Recovery from a Traumatic Brain Injury is usually a long and difficult process. In this article, we’ll discuss all the major recovery stages a TBI survivor will go through.
We will add tips for how to cope through the stages till you or your loved one gets to the last stage.
Let’s Go Into The Early Stages Of TBI Recovery
According to the Rancho Los Amigos Scale, the stages of recovery from TBI are divided into ten. However, not all TBI survivors will experience these stages similarly, and each survivor will recover at a different pace. Remember that it is important to consult a traumatic brain injury lawyer in Pasadena if you got injured at work or under questionable conditions. Getting the justice you need is also a huge part of recovery.
Let’s dive into the first four stages of recovery a TBI survivor may pass through during the first few weeks following their traumatic brain injury.
Stage 1. Coma
After a TBI, a survivor may remain in a coma for a while. Do not fret, and this is not always a negative sign. Coma is considered the first stage of the TBI recovery process because this is when the brain is allowed to begin to heal uninterruptedly. In this stage, there’s no response from survivors, and they need total assistance.
Usually, comas only last for a few weeks, after which survivors may proceed into the next recovery stage.
Stage 2. Vegetative State
In this stage, survivors are a bit responsive, but they still require total assistance. People usually mistake a vegetative state for a coma, but they are two different states of consciousness.
When in a vegetative state, patients may sometimes seem awake. Although they are not fully conscious, they may sometimes open and close their eyes, and they might even react to loud noises and pain.
These reactions are caused by autonomic responses of the brain, which shows that the brain is still intact and has even begun to heal.
Stage 3. Minimally Conscious State
This is the stage of recovery where survivors are minimally conscious. In the minimally conscious state, survivors may gain and lose consciousness. There’s more awareness in this stage compared to the vegetative state.
Doctors would usually prescribe medications to help stimulate the brain, which would help the patient regain consciousness. Patients still need total assistance in this state.
Stage 4. Post-Traumatic Amnesia (PTA)
This is the period after a patient awakens from unconsciousness; patients experience a severe level of amnesia.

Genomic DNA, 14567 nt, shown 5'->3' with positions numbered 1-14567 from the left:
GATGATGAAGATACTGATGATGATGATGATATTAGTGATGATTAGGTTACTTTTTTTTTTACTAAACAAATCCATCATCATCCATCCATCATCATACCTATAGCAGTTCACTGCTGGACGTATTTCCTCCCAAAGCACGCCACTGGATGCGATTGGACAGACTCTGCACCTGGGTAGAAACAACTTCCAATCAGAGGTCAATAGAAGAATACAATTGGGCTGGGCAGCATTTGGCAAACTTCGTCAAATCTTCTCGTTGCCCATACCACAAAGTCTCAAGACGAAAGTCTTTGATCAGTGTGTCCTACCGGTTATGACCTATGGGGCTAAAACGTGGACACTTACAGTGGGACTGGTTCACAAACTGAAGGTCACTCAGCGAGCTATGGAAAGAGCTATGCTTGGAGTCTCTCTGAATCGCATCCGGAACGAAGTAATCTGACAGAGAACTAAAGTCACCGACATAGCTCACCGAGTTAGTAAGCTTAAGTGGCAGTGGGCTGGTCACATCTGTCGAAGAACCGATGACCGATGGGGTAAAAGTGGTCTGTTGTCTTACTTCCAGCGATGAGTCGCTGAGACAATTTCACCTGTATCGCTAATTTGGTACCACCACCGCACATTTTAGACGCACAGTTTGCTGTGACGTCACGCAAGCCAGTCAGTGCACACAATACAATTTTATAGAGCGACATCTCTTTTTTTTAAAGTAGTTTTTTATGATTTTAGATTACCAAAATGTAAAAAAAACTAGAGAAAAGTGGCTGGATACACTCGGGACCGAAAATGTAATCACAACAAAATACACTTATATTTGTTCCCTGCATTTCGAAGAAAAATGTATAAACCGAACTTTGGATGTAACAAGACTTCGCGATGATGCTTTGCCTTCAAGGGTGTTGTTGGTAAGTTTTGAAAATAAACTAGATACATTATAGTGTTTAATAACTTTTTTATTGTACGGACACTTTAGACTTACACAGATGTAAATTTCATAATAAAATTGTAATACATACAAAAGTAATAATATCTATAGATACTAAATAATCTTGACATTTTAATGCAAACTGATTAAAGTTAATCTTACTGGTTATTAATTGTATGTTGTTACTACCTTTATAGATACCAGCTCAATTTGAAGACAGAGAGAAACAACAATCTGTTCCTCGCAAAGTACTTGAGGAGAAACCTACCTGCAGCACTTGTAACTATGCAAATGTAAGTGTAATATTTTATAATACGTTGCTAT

They usually are unable to remember past events (retrograde amnesia) and unable to form new memories (anterograde amnesia). They cannot retain memories of day-to-day events. In this stage, the survivor may behave and talk unpredictably and aggressively. The reason for this is that a person who has just recovered from an unconscious state usually loses their inhibition.
Patients have progressed past the PTA if they can remember day-to-day activities. Doctors can then refer patients to a rehab facility or back home for further recovery.
The first four stages of recovery usually take a few months.
Later Stages Of Recovery From A Traumatic Brain Injury
Below are the later six stages of TBI recovery:
Stage 5. Confused/Inappropriate
In this stage, the recovering person struggles with their focus, and they are confused about their surroundings. They can communicate so much better than in the previous stages, but their responses would be inaccurate and would not make so much sense.
Stage 6. Confused/Appropriate
Now TBI survivors can follow commands and even hold short conversations. Although they still struggle with memory retention, they cannot quite focus well.
Stage 7. Automatic/Appropriate
If you or your loved ones have reached this stage, then you have a lot to be happy for. TBI survivors can keep to a schedule and complete routines by themselves.
They still have difficulty planning and initiating activities on their own, and they cannot live independently yet.
Stage 8. Purposeful/Appropriate
Here, the survivor has more self-awareness, and their memory would have improved greatly compared to the previous stages. They may still struggle with social interaction and response time and are troubled by unexpected events.
They can now live on their own but only require minimal support from others.
Stages 9 and 10. Purposeful/Modified Independent
In the last stages of recovery, survivors have essentially complete recovery and can now function independently. They can adjust to unexpected situations, plan, initiate new activities, and even handle multiple tasks.
Although their cognition is still not on the same level as many people, they have learned how to cope.
Sadly, not all TBI survivors will go through all ten recovery stages. Survivors who experienced severe TBI might not progress from the 7th or 8th stages or other stages depending on the severity of their injury. However, there are ways to help survivors recover fully from their Traumatic Brain Injury. We wish you success as you recover from your Traumatic Brain Injury.